Debunked : “Waarom toch altijd die snoepjes? Hij moet het maar voor schouderklopjes doen…”

Schouder’klopjes’ worden door de meeste paarden als aversief ervaren.

Ze ‘kloppen’ helemaal niet op elkaars schouder!

Wat ze wel leuk kunnen vinden is groomen : stevige krab-beurten op plekken waar ze vaak zelf niet bij kunnen.

Maar als ze mogen kiezen tussen een ‘aai & paai’ beloning of een ‘voer’ beloning…

Guess what?


“All horses in this study showed preference for treats over human contact, regardless of handling or training histories.”


The effects of a choice test between food rewards and human interaction in a herd of domestic horses of varying breeds and experiences

Author links open overlay panelEmilyKieson

CrystalFelixSummerWebbCharles I.Abramson


Food is known reward whereas the reward value of human touch is unknown.

All horses demonstrated preference for treats over human interaction regardless of history.

Preference remained consistent for responses to familiar versus unfamiliar humans.

All horses exhibited increased arousal behaviors during study sessions.

Novel food causes arousal, but touch may be better for low-arousal social bonding.


Humans use food rewards as positive reinforcementPositive reinforcement (R+) Adding something the animal will work for to strengthen (increase the frequency of) a behavior. For example, giving the dog a treat for sitting in order to increase the probability that the dog will sit again.   for training horses, but there is little evidence to show that human interaction (scratching or patting) has reward value or if domestic horses perceive human touch as social bonding.

Most equine training is based on negative reinforcementReinforcement In operant conditioning, a consequence to a behavior in which something is added to or removed from the situation to make the behavior more likely to occur in the future.  , but food is a known reward for training through positive reinforcement.

This study looked at how horses perceive human interaction as a form of positive reward by examining whether scratching and patting can serve as a reward for a behavior and how this compares to known rewards (treats) based on horses’ ability to use symbols to show preferences.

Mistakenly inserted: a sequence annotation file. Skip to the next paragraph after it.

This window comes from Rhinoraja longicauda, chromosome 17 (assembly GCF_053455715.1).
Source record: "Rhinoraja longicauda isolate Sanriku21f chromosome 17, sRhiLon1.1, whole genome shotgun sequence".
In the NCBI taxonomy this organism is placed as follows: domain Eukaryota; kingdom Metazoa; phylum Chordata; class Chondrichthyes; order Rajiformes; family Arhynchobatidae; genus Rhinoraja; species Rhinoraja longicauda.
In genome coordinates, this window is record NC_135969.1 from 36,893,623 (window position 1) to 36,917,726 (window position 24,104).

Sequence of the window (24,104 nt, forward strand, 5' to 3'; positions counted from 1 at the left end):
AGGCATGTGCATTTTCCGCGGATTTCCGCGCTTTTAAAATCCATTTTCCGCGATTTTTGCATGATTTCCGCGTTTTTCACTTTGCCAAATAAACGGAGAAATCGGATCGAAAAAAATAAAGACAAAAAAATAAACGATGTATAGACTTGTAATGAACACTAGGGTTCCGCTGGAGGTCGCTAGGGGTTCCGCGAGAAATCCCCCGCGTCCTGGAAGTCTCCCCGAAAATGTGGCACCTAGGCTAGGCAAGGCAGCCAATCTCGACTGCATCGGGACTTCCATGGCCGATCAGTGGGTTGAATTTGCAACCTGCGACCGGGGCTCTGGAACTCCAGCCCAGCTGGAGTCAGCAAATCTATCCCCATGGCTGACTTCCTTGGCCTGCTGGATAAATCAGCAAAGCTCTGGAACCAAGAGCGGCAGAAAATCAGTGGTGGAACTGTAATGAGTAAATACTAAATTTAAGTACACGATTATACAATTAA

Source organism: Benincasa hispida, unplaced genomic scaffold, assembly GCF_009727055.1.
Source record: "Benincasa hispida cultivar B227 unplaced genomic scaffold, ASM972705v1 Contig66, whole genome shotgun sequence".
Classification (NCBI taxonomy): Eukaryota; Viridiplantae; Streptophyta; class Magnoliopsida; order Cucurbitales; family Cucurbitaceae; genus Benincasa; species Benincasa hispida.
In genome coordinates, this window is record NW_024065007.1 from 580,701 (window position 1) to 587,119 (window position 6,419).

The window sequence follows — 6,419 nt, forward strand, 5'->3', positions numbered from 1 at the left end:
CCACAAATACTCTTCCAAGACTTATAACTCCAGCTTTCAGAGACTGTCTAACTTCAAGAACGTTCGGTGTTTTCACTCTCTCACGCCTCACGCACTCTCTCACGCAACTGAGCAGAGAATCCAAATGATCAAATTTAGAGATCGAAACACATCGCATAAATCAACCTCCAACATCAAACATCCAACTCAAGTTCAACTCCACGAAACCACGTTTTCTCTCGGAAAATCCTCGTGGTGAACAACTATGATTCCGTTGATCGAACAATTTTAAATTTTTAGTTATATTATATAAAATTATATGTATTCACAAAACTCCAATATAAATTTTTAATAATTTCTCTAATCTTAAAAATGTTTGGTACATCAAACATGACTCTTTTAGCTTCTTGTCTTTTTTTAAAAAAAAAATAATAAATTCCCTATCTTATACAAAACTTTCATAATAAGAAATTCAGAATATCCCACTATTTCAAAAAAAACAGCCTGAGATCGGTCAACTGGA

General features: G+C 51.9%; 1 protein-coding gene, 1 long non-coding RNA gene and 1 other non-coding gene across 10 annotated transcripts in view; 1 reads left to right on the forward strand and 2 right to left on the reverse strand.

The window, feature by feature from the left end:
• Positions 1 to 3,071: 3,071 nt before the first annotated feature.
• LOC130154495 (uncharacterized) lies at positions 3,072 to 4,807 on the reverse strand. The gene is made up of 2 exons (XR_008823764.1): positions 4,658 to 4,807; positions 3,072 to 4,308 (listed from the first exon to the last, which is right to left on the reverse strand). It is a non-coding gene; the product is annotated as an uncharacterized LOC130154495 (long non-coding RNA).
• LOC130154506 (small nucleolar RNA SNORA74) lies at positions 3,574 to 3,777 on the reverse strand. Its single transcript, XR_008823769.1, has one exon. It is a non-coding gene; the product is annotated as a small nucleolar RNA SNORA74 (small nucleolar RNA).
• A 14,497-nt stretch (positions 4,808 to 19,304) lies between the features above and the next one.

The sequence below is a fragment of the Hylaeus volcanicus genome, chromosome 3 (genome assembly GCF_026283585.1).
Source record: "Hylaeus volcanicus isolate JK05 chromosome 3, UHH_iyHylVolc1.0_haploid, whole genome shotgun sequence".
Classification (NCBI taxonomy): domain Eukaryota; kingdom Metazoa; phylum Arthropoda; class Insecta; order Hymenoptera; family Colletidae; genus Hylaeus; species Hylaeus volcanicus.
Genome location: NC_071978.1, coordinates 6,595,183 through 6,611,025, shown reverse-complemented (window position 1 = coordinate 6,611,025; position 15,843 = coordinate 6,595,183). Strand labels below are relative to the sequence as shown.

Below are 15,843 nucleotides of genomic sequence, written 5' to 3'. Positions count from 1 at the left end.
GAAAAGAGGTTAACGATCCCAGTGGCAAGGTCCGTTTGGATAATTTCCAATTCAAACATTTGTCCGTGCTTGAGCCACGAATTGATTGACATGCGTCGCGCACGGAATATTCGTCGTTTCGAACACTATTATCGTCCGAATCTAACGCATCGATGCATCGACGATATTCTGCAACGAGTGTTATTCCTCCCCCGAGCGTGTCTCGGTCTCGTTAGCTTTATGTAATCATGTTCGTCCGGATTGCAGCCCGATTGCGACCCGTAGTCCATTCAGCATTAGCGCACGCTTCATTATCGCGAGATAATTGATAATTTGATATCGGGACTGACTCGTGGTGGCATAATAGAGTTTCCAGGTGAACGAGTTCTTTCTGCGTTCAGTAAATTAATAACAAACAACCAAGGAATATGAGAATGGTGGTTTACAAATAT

A secondary purpose of this study was to explore behaviors before, during, and after the choice test and code changes based on known equine ethology and determine any correlations between known individual histories of horses, their behavior, and any differences in preferences for human interactions based on whether the human was familiar versus unfamiliar. For the quantitative component, the study counted the number of times each horse touched each targetTarget Something the animal is taught to touch with some part of his body. A target is generally stationary. (touch counts) and behaviors were recorded with use of a GoPro Hero camera. The touch counts for each symbol for the last trial were compared using Observation Oriented Modelling (OOM), a non-parametric approach to analyze patterns in data, and the behaviors were coded and compared to known behaviors in equine ethology. Post-hoc analysis of final touch counts resulted in a pattern of fewer than 2 touches for both scratches and pats for most horses and consistently ten touches (the maximum) for treats for all horses.

Post-hoc pattern analysis resulted in a Percent Correct Classification (PCC) index of 93.94 (c-value <.001) for the familiar human and 87.88 (c-value <.001) for the unfamiliar researcher suggesting that, given the study conditions, all horses in this study showed preference for treats over human contact, regardless of handling or training histories. All horses also displayed arousal behaviors during the study suggesting the study, and potentially the novel food component, induced an arousal response.


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